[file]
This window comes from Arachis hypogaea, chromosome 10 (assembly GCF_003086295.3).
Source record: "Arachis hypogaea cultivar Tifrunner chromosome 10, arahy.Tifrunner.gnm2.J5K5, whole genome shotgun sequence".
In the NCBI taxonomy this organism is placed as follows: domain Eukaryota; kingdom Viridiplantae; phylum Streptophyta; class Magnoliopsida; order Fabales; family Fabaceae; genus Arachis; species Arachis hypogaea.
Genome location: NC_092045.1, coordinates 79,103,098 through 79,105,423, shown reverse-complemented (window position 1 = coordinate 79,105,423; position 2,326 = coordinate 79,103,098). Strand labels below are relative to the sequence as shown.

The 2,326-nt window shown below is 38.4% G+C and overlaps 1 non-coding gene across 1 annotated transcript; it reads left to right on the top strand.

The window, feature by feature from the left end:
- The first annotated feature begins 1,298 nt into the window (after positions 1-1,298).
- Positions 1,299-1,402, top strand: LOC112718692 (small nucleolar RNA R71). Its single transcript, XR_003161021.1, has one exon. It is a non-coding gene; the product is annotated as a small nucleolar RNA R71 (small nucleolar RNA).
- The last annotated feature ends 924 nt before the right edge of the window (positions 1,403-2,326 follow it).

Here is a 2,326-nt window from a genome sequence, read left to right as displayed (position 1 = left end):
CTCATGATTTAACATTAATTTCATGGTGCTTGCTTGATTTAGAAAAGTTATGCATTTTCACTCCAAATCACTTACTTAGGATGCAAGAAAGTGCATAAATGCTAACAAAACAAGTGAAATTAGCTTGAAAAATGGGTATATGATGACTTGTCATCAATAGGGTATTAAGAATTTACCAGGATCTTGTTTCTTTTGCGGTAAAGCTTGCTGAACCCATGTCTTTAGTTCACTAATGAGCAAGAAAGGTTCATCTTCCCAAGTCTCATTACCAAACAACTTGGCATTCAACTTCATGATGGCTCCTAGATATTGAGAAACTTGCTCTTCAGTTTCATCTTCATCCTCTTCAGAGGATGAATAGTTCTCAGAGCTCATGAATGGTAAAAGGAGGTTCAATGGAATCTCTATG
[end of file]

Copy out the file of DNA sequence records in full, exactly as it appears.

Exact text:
This window comes from Arachis hypogaea, chromosome 10 (assembly GCF_003086295.3).
Source record: "Arachis hypogaea cultivar Tifrunner chromosome 10, arahy.Tifrunner.gnm2.J5K5, whole genome shotgun sequence".
In the NCBI taxonomy this organism is placed as follows: domain Eukaryota; kingdom Viridiplantae; phylum Streptophyta; class Magnoliopsida; order Fabales; family Fabaceae; genus Arachis; species Arachis hypogaea.
Genome location: NC_092045.1, coordinates 79,103,098 through 79,105,423, shown reverse-complemented (window position 1 = coordinate 79,105,423; position 2,326 = coordinate 79,103,098). Strand labels below are relative to the sequence as shown.

The 2,326-nt window shown below is 38.4% G+C and overlaps 1 non-coding gene across 1 annotated transcript; it reads left to right on the top strand.

The window, feature by feature from the left end:
- The first annotated feature begins 1,298 nt into the window (after positions 1-1,298).
- Positions 1,299-1,402, top strand: LOC112718692 (small nucleolar RNA R71). Its single transcript, XR_003161021.1, has one exon. It is a non-coding gene; the product is annotated as a small nucleolar RNA R71 (small nucleolar RNA).
- The last annotated feature ends 924 nt before the right edge of the window (positions 1,403-2,326 follow it).

Here is a 2,326-nt window from a genome sequence, read left to right as displayed (position 1 = left end):
CTCATGATTTAACATTAATTTCATGGTGCTTGCTTGATTTAGAAAAGTTATGCATTTTCACTCCAAATCACTTACTTAGGATGCAAGAAAGTGCATAAATGCTAACAAAACAAGTGAAATTAGCTTGAAAAATGGGTATATGATGACTTGTCATCAATAGGGTATTAAGAATTTACCAGGATCTTGTTTCTTTTGCGGTAAAGCTTGCTGAACCCATGTCTTTAGTTCACTAATGAGCAAGAAAGGTTCATCTTCCCAAGTCTCATTACCAAACAACTTGGCATTCAACTTCATGATGGCTCCTAGATATTGAGAAACTTGCTCTTCAGTTTCATCTTCATCCTCTTCAGAGGATGAATAGTTCTCAGAGCTCATGAATGGTAAAAGGAGGTTCAATGGAATCTCTATG